ALICE

High-energy scattering of partons (quarks and gluons) produces collimated cones of particles called jets, the production rate of which can be calculated using perturbative QCD techniques. In heavy-ion collisions, partons lose energy in the hot, dense quark–gluon plasma (QGP), leading to a modification of the jet-energy distribution. Measurement of the jet characteristics can therefore be used to probe QGP properties.

In non-central heavy-ion collisions, the overlap region between the two nuclei where nucleon–nucleon scattering takes place has a roughly elliptic shape, resulting in a longer average path length – and therefore larger energy loss – for jets and particles that are emitted along the major axis, than for those emitted along the minor axis of the interaction region. The resulting variation of the azimuthal jet distribution can be expressed as jet ν2, the second coefficient of a Fourier expansion of the angular distribution. The magnitude of jet ν2 depends on the path-length dependence of the jet energy loss, which differs among proposed energy-loss mechanisms and can be studied via model comparisons.

The figure shows the new jet ν2 measurement of ALICE, using only charged particles for jet reconstruction, in semi-central collisions (30–50% collision centrality) compared with earlier jet ν2 results of ATLAS, using both charged and neutral fragments, and ν2 of ALICE and CMS, using single charged particles. The ALICE measurement covers the pT range between the charged-particle results and the ATLAS jet measurements. Jet measurements in this momentum range (20–50 GeV/c) are challenging due to the large background of soft particles in the event. This background is itself subject to azimuthal variations, which have to be carefully separated from the jet ν2 signal.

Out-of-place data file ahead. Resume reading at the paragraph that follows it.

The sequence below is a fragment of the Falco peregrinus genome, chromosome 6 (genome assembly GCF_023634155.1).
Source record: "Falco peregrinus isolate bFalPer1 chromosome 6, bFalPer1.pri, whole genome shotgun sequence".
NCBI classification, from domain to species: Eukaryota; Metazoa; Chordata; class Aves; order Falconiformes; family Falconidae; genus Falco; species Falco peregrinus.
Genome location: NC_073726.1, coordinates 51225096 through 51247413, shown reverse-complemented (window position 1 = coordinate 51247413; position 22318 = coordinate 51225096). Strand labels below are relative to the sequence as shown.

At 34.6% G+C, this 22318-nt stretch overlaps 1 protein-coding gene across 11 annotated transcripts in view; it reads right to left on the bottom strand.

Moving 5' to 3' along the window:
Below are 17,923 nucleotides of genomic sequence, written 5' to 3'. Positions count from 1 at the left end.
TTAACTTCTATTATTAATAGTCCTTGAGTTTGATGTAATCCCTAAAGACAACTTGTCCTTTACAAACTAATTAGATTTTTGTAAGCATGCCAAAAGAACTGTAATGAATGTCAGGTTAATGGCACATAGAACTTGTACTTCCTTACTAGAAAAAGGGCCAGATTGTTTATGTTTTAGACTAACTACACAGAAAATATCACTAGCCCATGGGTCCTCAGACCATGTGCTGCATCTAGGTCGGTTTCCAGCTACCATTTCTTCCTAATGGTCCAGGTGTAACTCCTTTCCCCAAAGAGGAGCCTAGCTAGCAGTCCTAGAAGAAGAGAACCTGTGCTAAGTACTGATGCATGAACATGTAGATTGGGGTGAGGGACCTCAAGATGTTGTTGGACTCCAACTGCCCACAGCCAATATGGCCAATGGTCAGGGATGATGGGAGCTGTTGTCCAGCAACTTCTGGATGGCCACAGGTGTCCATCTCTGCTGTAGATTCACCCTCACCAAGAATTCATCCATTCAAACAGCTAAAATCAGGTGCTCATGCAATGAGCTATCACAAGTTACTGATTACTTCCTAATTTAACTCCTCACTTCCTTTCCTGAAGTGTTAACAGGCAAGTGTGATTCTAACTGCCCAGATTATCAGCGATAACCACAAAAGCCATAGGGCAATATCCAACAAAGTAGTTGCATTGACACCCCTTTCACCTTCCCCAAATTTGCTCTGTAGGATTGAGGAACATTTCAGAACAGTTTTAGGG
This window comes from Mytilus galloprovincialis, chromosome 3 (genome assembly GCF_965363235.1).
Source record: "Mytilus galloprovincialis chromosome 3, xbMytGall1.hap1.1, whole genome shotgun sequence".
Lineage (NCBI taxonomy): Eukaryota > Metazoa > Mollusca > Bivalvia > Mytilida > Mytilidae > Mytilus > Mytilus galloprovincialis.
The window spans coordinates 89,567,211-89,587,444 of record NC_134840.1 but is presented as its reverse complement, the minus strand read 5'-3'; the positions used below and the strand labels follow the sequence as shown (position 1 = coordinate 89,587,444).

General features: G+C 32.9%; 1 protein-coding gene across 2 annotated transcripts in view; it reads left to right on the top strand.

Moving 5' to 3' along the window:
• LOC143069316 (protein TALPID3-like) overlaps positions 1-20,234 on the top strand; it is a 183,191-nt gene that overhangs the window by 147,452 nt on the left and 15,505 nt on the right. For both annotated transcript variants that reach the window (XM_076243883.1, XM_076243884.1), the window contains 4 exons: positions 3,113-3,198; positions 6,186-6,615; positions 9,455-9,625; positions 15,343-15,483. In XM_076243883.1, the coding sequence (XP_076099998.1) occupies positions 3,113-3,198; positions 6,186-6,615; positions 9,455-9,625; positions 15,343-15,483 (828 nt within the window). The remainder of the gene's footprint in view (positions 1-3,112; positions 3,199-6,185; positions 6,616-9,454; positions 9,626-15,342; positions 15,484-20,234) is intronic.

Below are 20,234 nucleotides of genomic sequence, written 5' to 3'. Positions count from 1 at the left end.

The significant positive ν2 for both jets and single charged particles indicates that in-medium parton energy loss is large, and that sensitivity to the collision geometry persists up to high pT. For a more quantitative interpretation in terms of density and path-length dependence, the experimental results will need to be interpreted within theoretical models that include the effects of parton energy loss as well as jet fragmentation. Larger data samples from Run 2 will further improve the measurement, giving more precise information about the nature of the QGP and its interactions with high-momentum quarks and gluons.